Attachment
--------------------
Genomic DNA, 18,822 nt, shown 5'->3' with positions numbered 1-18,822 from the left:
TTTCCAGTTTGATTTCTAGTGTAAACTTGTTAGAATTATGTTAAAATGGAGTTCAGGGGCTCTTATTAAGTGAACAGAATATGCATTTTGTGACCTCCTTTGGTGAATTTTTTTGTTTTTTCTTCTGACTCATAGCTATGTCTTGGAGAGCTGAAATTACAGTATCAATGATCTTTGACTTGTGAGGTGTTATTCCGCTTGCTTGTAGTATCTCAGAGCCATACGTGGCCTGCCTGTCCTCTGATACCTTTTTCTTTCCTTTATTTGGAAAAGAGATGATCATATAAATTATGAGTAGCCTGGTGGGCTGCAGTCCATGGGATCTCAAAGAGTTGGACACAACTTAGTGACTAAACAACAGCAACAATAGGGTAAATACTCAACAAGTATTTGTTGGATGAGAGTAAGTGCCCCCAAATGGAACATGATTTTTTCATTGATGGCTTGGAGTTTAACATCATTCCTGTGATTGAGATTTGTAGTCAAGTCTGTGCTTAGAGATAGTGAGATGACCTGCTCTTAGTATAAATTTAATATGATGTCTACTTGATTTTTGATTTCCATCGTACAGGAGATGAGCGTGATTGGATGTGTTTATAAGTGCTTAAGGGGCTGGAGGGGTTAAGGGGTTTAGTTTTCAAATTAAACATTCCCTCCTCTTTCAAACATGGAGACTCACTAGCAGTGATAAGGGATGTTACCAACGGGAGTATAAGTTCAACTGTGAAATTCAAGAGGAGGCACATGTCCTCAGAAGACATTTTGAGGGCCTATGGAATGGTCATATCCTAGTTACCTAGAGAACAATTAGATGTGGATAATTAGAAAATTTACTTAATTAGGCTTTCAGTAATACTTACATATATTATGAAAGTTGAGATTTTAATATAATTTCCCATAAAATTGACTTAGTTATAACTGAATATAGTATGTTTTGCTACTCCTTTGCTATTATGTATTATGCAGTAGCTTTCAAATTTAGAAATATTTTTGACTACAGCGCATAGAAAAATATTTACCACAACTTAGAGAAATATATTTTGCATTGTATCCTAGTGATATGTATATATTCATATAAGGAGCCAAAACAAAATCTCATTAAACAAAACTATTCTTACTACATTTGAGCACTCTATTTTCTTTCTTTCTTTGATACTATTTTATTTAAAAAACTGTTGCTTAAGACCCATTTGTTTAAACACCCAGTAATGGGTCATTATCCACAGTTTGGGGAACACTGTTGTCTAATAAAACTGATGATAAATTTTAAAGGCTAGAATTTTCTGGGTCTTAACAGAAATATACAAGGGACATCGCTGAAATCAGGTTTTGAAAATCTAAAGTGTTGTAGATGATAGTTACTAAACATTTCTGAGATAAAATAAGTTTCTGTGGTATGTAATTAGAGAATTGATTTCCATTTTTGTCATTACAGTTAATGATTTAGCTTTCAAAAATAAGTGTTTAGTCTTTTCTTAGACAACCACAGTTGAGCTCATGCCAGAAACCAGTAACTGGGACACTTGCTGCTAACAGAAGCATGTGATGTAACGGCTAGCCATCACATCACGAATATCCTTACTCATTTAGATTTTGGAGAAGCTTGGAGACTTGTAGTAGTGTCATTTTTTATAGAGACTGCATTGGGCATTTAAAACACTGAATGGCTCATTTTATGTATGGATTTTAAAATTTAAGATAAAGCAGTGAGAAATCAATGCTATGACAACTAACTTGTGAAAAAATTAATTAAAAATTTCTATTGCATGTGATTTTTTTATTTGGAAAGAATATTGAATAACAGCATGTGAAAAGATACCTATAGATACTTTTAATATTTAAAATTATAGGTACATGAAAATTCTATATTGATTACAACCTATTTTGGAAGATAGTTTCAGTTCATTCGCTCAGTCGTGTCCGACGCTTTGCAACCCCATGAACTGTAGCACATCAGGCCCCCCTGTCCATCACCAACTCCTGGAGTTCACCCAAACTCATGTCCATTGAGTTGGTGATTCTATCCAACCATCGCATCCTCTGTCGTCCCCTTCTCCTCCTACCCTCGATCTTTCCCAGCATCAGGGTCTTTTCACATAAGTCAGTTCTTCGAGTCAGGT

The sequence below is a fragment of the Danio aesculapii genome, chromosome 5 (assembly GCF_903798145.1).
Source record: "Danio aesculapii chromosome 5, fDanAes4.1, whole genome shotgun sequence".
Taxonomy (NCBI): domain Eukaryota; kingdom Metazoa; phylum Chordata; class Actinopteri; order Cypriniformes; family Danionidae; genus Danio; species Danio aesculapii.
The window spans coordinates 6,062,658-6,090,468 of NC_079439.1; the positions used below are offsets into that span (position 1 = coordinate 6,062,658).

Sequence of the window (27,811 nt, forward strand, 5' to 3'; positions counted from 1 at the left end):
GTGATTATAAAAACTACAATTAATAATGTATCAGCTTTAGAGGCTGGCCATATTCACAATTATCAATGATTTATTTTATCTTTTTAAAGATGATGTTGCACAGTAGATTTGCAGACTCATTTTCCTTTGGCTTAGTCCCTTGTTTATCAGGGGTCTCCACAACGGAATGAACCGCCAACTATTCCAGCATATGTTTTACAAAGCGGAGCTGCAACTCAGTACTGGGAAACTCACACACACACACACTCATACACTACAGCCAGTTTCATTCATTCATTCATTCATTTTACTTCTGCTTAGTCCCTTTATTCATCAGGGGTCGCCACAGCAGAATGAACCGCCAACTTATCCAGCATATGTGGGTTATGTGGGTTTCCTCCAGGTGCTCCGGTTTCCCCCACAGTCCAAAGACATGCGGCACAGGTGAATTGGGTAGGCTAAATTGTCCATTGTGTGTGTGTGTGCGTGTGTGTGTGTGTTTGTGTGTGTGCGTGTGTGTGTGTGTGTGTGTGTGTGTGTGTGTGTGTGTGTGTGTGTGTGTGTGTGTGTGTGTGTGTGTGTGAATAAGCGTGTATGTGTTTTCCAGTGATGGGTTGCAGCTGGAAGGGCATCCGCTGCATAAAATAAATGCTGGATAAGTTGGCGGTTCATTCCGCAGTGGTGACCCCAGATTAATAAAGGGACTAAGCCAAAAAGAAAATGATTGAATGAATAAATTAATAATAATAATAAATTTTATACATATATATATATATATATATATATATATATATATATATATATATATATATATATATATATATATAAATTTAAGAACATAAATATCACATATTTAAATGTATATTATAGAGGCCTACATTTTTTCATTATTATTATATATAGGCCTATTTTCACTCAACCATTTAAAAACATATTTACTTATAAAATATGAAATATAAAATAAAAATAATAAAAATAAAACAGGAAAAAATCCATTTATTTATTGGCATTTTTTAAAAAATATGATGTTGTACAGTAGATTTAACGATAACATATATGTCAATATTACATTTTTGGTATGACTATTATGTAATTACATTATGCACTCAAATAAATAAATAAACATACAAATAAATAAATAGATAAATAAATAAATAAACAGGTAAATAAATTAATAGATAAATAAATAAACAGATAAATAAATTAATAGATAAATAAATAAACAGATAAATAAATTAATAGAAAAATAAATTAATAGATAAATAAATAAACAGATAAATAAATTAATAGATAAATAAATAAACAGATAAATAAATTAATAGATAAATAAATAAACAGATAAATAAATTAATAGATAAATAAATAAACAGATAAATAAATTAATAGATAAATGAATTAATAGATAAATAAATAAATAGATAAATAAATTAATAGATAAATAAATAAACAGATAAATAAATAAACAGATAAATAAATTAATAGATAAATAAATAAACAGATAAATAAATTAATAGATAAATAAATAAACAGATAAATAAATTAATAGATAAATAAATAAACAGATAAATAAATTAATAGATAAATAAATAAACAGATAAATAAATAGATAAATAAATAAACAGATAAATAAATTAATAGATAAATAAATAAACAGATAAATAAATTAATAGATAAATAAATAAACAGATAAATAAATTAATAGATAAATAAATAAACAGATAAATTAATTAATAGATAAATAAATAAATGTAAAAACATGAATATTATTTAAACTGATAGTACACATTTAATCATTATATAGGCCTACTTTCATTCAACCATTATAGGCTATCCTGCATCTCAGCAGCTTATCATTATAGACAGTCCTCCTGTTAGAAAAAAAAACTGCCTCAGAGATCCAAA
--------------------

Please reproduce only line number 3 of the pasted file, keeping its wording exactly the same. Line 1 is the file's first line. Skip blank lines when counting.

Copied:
The sequence below is a fragment of the Danio aesculapii genome, chromosome 5 (assembly GCF_903798145.1).